As the dollar moves cautiously, stock markets remain at two-year highs ahead of inflation-related data


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On Monday, the U.S. dollar (USD) showed volatility due to important data expected this week that will influence monetary policy. For this reason, two members of the U.S. Federal Reserve will be speaking this week to keep calm ahead of the release of January’s Consumer Price Index data. Revisions made on Friday last week, which employed a new calculation method, point to further disinflation. Therefore, any further disinflation could mean that the U.S. dollar could weaken in the future.

While the dollar moves cautiously, stock markets remain at two-year highs.

European market bourses rose earlier in the day, with others holding steady at their highest levels in nearly two years, as investors await U.S. inflation data.

The S&P 500 index rose and surpassed 5,000 points for the first time in its history last week, fueled by gains in global and technology stocks for three consecutive weeks despite rising U.S. Treasury yields.

U.S. medium-term inflation expectations reach the lowest level in 11 years

Despite the strong performance of stocks, inflation plays a vital role for both the dollar and the equity market.

The U.S. Federal Reserve’s (Fed) most recent survey revealed that the country’s medium-term consumer inflation expectations have dropped to their lowest since 2013. January’s three-year inflation rate decreased to 2.35%, marking an 11-year low, as per the New York Fed’s Survey of Consumer Expectations. Furthermore, the survey indicated that the one-year and five-year inflation expectations remained stable from the previous year, at 3% and 2.5%, respectively.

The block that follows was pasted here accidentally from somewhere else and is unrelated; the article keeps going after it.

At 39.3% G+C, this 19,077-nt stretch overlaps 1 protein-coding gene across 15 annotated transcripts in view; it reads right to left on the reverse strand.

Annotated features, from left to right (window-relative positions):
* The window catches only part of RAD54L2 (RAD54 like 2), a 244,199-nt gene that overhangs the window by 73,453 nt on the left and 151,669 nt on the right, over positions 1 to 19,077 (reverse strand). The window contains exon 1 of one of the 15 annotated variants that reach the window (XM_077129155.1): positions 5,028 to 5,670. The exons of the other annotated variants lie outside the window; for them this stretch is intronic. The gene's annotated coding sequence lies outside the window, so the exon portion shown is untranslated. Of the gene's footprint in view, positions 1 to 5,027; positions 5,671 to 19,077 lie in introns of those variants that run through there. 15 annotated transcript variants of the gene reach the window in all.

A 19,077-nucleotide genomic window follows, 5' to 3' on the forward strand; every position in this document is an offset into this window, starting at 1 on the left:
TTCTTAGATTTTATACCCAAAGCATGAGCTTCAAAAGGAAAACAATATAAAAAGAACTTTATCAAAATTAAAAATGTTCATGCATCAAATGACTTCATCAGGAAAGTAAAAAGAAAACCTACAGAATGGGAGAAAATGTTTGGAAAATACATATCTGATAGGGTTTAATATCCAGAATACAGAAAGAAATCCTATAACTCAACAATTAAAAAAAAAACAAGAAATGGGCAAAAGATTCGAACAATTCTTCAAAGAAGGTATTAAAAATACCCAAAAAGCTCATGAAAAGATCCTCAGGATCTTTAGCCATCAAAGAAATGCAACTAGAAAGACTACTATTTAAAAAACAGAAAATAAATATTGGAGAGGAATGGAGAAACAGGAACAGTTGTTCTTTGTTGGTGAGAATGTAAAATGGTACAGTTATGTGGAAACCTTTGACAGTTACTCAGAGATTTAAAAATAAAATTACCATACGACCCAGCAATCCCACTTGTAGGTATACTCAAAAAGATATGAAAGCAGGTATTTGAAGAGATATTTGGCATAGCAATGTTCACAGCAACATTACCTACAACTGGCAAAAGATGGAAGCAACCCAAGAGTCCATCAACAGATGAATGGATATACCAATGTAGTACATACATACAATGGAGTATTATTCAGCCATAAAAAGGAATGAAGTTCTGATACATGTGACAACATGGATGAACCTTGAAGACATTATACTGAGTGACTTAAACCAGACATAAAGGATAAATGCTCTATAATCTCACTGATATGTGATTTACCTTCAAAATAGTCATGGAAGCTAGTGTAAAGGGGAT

The data will reassure Fed officials as they seek more market confidence that inflation will reach its 2% target level before making interest rate cuts. For now, investors believe the Fed is likely to make its first cuts by May.

The survey also shows people’s outlook for inflation for frequently purchased goods, such as gasoline and food, was lowered in the January survey. For example, the projected price change for gas next year was reduced to 4.2%, the lowest level since December 2020. The food change decreased by 4.9%, the weakest since March 2020.

Attention is focused on Producer Price Index (PPI) inflation

The anticipation of continued disinflation has spurred a rebound in stocks and major market indices, while also enabling the dollar to sustain gains against other major currencies.

The PPI is expected to increase by 0.1% month-on-month for both headline and core figures. On a year-on-year basis, the PPI is forecasted at 0.6%, down from 1.0% last month, with the core PPI anticipated to be 1.6%, a decrease from 1.8% in the previous month.

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